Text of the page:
Cholesterol Test: Facts and Figures

Quincy AdamHigh Cholesterol Learn

Cholesterol Test Lower Levels
Cholesterol tests results can be confusing. You might need the test as part of regular preventative care, or your doctor might recommend it due to other health issues or risk factors.

Either way, it is best to have an understanding of how your cholesterol is measured and what the results mean for you.

A lipid panel measures the amount of cholesterol in your blood (in terms of milligrams per deciliter of blood or md/dL). Besides the standard lipid panel that your doctor may request, there are a few newer tests that may be added.

The Classic Lipid Panel Test

For the standard lipid profile that most doctors use to measure cholesterol, there are four numbers that appear on your results:

  • HDL “Good” cholesterol
  • LDL “Bad” cholesterol
  • Triglycerides
  • Total cholesterol

Before Your Test

The lipid panel is typically administered as a fasting blood test. You’ll be asked not to eat or drink, probably after midnight of the night before. This is to ensure that the measurement of cholesterol in your blood isn’t affected artificially by whatever you may have chosen to eat. This could give a false negative or positive effect on your results. Cholesterol is both produced by the body and contained in food, which is why this is important in measuring totals.

In addition to food, alcohol and some medications may also influence test results. Be sure to tell your doctor whether you drink alcohol and what medications you’re taking prior to the test. Pregnancy can also influence test results.

The New Testing Frontier

The lipid panel has been the standard for many years. However, newer types of tests measure the size of the cholesterol particles, rather than the total amounts of them. The size of the LDL cholesterol particle dictates how likely they are to “stick” to arterial walls and cause a buildup of plaque. This plaque narrows and hardens the arteries, contributing to heart attacks and strokes.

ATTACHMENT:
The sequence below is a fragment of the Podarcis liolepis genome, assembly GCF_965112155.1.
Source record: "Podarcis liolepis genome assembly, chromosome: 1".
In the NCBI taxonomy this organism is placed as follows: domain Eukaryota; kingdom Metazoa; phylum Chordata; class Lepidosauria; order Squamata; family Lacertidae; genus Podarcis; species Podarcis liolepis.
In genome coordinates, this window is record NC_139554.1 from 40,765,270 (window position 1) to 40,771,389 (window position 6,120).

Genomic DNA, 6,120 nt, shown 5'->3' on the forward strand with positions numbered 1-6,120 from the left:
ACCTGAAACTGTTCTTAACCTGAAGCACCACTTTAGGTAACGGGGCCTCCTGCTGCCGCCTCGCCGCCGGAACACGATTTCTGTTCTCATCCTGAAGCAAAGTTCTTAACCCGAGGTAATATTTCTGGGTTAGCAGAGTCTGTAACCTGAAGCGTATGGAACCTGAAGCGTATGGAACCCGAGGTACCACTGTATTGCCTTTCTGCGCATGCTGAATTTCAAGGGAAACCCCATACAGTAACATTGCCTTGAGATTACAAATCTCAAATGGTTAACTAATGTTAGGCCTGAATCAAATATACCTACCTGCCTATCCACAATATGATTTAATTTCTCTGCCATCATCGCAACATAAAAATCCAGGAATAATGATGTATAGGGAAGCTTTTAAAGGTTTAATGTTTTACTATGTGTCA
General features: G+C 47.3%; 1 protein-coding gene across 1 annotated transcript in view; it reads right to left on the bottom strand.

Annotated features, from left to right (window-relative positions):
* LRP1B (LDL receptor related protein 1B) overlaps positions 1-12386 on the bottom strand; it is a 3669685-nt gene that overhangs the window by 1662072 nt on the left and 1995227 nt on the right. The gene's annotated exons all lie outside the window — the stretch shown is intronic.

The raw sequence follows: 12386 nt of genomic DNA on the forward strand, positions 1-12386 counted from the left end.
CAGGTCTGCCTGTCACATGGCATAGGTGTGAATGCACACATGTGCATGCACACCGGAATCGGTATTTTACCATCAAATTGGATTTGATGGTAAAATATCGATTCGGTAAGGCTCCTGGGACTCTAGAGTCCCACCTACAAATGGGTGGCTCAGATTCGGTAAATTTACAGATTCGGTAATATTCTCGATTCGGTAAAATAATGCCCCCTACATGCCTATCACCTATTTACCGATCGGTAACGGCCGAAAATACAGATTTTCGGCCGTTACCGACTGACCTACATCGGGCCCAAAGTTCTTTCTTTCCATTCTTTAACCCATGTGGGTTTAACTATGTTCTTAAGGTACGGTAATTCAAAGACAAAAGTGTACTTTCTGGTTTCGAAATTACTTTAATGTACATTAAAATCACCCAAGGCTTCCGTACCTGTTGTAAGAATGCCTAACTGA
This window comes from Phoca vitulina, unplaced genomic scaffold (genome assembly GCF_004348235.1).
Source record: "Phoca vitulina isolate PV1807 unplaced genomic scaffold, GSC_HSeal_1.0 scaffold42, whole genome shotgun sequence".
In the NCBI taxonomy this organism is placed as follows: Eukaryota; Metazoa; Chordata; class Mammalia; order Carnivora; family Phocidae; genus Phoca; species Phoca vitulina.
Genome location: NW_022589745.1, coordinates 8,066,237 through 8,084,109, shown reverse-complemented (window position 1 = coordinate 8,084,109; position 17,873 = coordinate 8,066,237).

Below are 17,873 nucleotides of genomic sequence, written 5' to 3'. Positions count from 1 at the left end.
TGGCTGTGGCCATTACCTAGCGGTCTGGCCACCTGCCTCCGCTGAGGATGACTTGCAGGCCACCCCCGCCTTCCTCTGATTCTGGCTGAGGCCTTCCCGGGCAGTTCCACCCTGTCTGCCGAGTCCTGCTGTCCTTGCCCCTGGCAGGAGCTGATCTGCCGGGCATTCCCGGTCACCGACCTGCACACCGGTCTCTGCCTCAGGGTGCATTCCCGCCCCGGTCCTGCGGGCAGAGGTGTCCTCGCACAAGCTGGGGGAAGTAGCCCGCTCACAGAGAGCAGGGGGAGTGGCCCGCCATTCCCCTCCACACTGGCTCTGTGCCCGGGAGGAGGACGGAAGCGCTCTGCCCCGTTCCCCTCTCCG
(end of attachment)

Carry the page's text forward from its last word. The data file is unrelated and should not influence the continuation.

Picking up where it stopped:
There are two new tests that determine the quality, rather than just the quantity, of cholesterol particles. Your doctor may recommend these tests in order to have a more complete picture of your blood cholesterol landscape.

  • VAP Test, or Vertical Auto Profile: LDL can be made up of larger, “fluffier” molecules that slip easily through the blood vessels, or smaller, more dangerous ones that tend to stick. This test does not require fasting, because it analyzes composition rather than total numbers. The VAP also differentiates between the subtypes of HDL good cholesterol (the HDL2 subtype is the most beneficial).
  • LPP, or Lipoprotein Particle Profile: This offers many of the same measurements as the VAP when it comes to identifying the composition of the cholesterol particles in your blood. However, it can be more precise., It also measures remnant lipoprotein, or RLP. This is a particularly threatening subtype of cholesterol, so this test is a helpful new tool in your testing arsenal.

One More to Consider

According to the American Heart Association, a CRP test can be a useful diagnostic tool for some patients. The CRP (or C-reactive protein test) is an indicator of general inflammation levels in your body. Since arterial disease is basically an inflammatory process, this test can help establish your risk levels. It is recommended for those people who are defined as being at medium risk of heart disease, not on the high or low end of risk.

The more we learn about cholesterol and how it works in the body and its contribution to heart disease, the more important the various types of tests can become in helping gauge your health risks. Discuss these tests with your healthcare practitioner. He or she will be able to determine which would be best for you.